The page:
Virtualenv Support

The use of virtual environments in Python development makes it easier to manage dependencies. You can use the virtualenv plugin, which detects and activates virtual environments automatically.

Syntax Checking/Highlighting

Syntax checking and highlighting can help you identify errors quickly in your Python code. The vim-syntastic plugin offers syntax checking for various programming languages, including Python.

Color Schemes

The vim-colors-solarized plugin offers a beautiful and easy-on-the-eyes color scheme that makes reading code a more pleasant experience. You can adjust the colors to fit your preferences.

Super Searching


Super Searching allows you to search for text using regular expressions. This powerful feature is helpful when you need to find patterns in your code.

Here are some

Super Searching commands you can use:

– /: Search for text forward

– ?: Search for text backward

– *: Search for the current word under the cursor

– # : Search for the previous occurrence of the current word under the cursor

Line Numbering

Adding line numbers to your VIM editor window can help you keep track of your code’s organization. Here’s the command to add line numbers:

:set number

Git Integration

VIM has many plugins that integrate with Git, making version control easier. The Git Gutter plugin, for example, provides a visual indicator of your Git repository’s state.


Powerline is a status bar that displays relevant information, such as current mode and line numbers. There are many

Powerline themes available, and you can customize them to fit your preferences.

In conclusion,

VIM is a mighty text editor that can help you become a more productive and efficient Python coder. By utilizing the various features and plugins available, such as auto-completion, file browsing, and proper indentation, your coding experience can be greatly improved.

With practice and patience, VIM can make your Python development workflow faster and more enjoyable.

VIM in the Shell: Improving your Workflow

VIM has been around for over four decades, and its flexibility and efficiency have made it a popular choice for coders worldwide. One of the reasons for its longevity is VIM’s ability to be used in a shell environment.

In this article, we’ll explore how VIM can be used in the shell to improve your coding workflow, provide a list of resources for further learning, and discuss the difference between VIM’s VI mode and GNU Readline.

VIM in the Shell

When you’re working in a shell environment, using VIM can make your workflow faster and more efficient. There are several ways to use VIM in the shell, including:

– Editing configuration files: VIM can be used to edit system configuration files, such as /etc/hosts or /etc/rc.conf, and user-specific configuration files like .bash_profile or .vimrc.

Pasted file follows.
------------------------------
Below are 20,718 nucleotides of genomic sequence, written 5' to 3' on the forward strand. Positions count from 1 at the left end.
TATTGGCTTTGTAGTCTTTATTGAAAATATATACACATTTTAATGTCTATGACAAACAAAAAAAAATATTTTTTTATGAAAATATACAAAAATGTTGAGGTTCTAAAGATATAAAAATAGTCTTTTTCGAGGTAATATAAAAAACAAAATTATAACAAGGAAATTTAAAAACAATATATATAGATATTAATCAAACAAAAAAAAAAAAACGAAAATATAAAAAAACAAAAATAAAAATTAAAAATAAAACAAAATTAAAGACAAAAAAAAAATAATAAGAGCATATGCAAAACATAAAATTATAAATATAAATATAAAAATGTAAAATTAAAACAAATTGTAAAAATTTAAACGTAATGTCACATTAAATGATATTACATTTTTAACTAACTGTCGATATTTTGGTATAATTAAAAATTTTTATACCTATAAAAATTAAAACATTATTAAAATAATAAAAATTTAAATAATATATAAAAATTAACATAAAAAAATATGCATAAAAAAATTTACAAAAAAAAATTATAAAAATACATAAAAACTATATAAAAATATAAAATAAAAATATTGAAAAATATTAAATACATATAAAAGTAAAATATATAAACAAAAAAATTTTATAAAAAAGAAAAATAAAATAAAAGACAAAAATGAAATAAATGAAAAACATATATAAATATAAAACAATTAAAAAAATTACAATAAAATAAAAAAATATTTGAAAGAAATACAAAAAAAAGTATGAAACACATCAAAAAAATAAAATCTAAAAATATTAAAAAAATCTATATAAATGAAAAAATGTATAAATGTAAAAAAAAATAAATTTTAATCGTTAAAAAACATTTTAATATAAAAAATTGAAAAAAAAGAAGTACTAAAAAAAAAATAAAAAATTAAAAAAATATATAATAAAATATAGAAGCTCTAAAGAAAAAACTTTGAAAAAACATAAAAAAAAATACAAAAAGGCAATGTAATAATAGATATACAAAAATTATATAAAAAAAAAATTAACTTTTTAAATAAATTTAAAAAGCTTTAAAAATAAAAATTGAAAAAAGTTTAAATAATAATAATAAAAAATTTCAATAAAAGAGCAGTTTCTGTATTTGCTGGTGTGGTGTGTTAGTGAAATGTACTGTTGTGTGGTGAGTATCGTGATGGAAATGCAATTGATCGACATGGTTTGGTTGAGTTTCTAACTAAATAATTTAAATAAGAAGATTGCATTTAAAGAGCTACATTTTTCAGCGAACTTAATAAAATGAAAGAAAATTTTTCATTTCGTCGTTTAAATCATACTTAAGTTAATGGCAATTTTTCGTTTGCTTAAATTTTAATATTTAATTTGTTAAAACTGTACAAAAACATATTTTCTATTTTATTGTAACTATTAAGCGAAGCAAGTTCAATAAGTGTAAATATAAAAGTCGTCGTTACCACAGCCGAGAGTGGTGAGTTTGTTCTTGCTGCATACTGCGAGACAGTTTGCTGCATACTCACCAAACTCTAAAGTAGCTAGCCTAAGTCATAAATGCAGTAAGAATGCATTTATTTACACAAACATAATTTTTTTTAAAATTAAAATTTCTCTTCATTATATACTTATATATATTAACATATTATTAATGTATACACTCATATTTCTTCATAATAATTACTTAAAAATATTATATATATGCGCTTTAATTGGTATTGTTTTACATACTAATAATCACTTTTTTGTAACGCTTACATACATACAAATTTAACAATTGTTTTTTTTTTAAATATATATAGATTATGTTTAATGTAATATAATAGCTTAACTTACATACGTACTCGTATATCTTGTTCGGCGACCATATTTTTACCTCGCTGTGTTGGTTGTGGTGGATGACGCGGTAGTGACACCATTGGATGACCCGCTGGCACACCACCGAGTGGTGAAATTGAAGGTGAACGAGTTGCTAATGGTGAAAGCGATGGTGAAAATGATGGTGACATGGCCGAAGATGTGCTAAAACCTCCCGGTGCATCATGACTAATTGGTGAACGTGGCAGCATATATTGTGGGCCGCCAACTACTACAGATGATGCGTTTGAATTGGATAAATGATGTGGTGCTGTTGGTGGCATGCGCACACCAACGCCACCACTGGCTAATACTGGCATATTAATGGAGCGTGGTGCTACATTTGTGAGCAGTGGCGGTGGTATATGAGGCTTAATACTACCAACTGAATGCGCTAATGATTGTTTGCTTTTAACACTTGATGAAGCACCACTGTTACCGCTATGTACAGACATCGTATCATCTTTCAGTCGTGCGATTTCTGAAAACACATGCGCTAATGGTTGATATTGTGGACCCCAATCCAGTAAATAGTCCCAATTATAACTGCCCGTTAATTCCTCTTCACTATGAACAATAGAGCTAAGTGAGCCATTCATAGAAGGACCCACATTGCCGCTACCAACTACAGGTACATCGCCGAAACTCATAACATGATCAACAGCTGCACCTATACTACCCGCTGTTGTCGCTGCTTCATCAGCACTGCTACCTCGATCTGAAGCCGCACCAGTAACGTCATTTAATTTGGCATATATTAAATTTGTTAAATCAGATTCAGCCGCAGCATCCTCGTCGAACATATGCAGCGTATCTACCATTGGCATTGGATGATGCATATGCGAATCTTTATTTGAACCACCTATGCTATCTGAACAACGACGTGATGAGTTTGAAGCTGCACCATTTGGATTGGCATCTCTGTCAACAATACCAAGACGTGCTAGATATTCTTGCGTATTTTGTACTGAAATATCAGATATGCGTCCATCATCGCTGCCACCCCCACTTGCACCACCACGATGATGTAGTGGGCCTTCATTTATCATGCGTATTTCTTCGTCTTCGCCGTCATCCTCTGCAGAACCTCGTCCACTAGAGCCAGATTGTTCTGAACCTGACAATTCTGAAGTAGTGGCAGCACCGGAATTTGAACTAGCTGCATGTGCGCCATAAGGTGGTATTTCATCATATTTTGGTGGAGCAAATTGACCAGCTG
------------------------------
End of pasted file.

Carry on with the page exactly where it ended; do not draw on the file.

– Piping and Filtering: VIM can be used to modify the output of shell commands using pipes, such as:

$ cat /etc/passwd | vim –

– Editing scripts: VIM can be used to edit shell scripts and other script files, allowing you to incorporate VIM’s powerful search and replace functionality into your coding workflow. VI Mode vs.

GNU Readline

When using VIM in the shell, you have two options to choose from: enabling VI mode in GNU Readline or running VIM directly on the command line. VI mode in GNU Readline allows you to use VIM keyboard shortcuts in the shell prompt, allowing you to edit commands efficiently.

You can enable VI mode in the Bash shell by adding the following line to your .bashrc file:

set -o vi

Once you’ve enabled VI mode, you can use VIM keyboard shortcuts like:

– Esc: Switch to command mode

– i: Switch to insert mode

– dd: Delete the current line

– p: Paste after the cursor

Alternatively, you can run VIM directly on the command line by typing “vim”. This approach is useful if you need to edit a long script or configuration file that you can’t easily modify with GNU Readline.

Configuration Resources

If you’re new to VIM and are looking to learn how to use it in a shell environment, here are some resources to get you started:

– VIM-Tutor: An interactive tutorial built into VIM that teaches you VIM basics. – VIM Wiki: A community-driven wiki that offers tips and tricks for using VIM in a shell environment.

– A website that offers tutorials on using the Bash shell, which includes VI mode. – “Practical Vim” by Drew Neil: A book that provides practical tips and solutions for using VIM efficiently and effectively.


VIM is more than just a text editor; it can be used to improve your workflow in a shell environment. By enabling VI mode in GNU Readline or running VIM directly on the command line, you can use VIM’s powerful features to edit scripts and configuration files quickly.

With the right resources and practice, you can unlock the full potential of VIM in the shell. In conclusion, VIM can improve your workflow in a shell environment by providing efficient and powerful editing features.

Whether you enable VI mode in GNU Readline or run VIM directly on the command line, using VIM can make editing configuration files and scripts faster and more manageable. Helpful resources such as VIM-Tutor, the VIM Wiki, and “Practical Vim” by Drew Neil can help improve your proficiency in using VIM in the shell.

The takeaway is that by embracing VIM’s capabilities and learning how to use it effectively, you can greatly increase your productivity and efficiency in a shell environment.